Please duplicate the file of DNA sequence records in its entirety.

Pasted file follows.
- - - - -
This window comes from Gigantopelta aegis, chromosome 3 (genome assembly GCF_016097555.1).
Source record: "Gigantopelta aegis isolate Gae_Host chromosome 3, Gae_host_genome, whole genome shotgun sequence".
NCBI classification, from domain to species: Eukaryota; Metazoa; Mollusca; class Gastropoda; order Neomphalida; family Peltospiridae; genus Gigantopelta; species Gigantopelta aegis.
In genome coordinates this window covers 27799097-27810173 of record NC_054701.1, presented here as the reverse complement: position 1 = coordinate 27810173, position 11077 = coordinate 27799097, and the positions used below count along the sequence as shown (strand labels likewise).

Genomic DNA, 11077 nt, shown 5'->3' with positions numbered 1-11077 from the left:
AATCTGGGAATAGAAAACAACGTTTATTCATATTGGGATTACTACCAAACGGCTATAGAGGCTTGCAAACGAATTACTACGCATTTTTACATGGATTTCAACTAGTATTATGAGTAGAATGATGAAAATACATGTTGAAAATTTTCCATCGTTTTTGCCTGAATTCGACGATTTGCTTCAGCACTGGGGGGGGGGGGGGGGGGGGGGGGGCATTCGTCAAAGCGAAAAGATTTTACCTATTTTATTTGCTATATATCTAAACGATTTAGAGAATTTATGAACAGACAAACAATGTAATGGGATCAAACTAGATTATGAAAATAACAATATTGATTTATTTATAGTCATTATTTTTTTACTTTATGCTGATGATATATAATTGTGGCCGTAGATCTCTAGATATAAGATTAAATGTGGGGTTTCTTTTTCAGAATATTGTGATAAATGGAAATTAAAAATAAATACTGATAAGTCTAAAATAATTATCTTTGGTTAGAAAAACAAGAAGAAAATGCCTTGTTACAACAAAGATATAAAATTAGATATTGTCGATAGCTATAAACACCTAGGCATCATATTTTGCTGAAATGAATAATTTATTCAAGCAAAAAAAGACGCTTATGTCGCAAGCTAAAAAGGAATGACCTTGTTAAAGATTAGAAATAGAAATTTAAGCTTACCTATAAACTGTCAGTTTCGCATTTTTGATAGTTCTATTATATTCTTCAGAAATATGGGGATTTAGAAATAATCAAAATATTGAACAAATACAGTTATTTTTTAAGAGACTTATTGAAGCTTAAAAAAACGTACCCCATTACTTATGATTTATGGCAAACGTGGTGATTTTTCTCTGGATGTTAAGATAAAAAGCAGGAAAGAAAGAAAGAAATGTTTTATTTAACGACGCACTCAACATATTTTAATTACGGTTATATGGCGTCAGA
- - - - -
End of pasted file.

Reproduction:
This window comes from Gigantopelta aegis, chromosome 3 (genome assembly GCF_016097555.1).
Source record: "Gigantopelta aegis isolate Gae_Host chromosome 3, Gae_host_genome, whole genome shotgun sequence".
NCBI classification, from domain to species: Eukaryota; Metazoa; Mollusca; class Gastropoda; order Neomphalida; family Peltospiridae; genus Gigantopelta; species Gigantopelta aegis.
In genome coordinates this window covers 27799097-27810173 of record NC_054701.1, presented here as the reverse complement: position 1 = coordinate 27810173, position 11077 = coordinate 27799097, and the positions used below count along the sequence as shown (strand labels likewise).

Genomic DNA, 11077 nt, shown 5'->3' with positions numbered 1-11077 from the left:
AATCTGGGAATAGAAAACAACGTTTATTCATATTGGGATTACTACCAAACGGCTATAGAGGCTTGCAAACGAATTACTACGCATTTTTACATGGATTTCAACTAGTATTATGAGTAGAATGATGAAAATACATGTTGAAAATTTTCCATCGTTTTTGCCTGAATTCGACGATTTGCTTCAGCACTGGGGGGGGGGGGGGGGGGGGGGGGGCATTCGTCAAAGCGAAAAGATTTTACCTATTTTATTTGCTATATATCTAAACGATTTAGAGAATTTATGAACAGACAAACAATGTAATGGGATCAAACTAGATTATGAAAATAACAATATTGATTTATTTATAGTCATTATTTTTTTACTTTATGCTGATGATATATAATTGTGGCCGTAGATCTCTAGATATAAGATTAAATGTGGGGTTTCTTTTTCAGAATATTGTGATAAATGGAAATTAAAAATAAATACTGATAAGTCTAAAATAATTATCTTTGGTTAGAAAAACAAGAAGAAAATGCCTTGTTACAACAAAGATATAAAATTAGATATTGTCGATAGCTATAAACACCTAGGCATCATATTTTGCTGAAATGAATAATTTATTCAAGCAAAAAAAGACGCTTATGTCGCAAGCTAAAAAGGAATGACCTTGTTAAAGATTAGAAATAGAAATTTAAGCTTACCTATAAACTGTCAGTTTCGCATTTTTGATAGTTCTATTATATTCTTCAGAAATATGGGGATTTAGAAATAATCAAAATATTGAACAAATACAGTTATTTTTTAAGAGACTTATTGAAGCTTAAAAAAACGTACCCCATTACTTATGATTTATGGCAAACGTGGTGATTTTTCTCTGGATGTTAAGATAAAAAGCAGGAAAGAAAGAAAGAAATGTTTTATTTAACGACGCACTCAACATATTTTAATTACGGTTATATGGCGTCAGA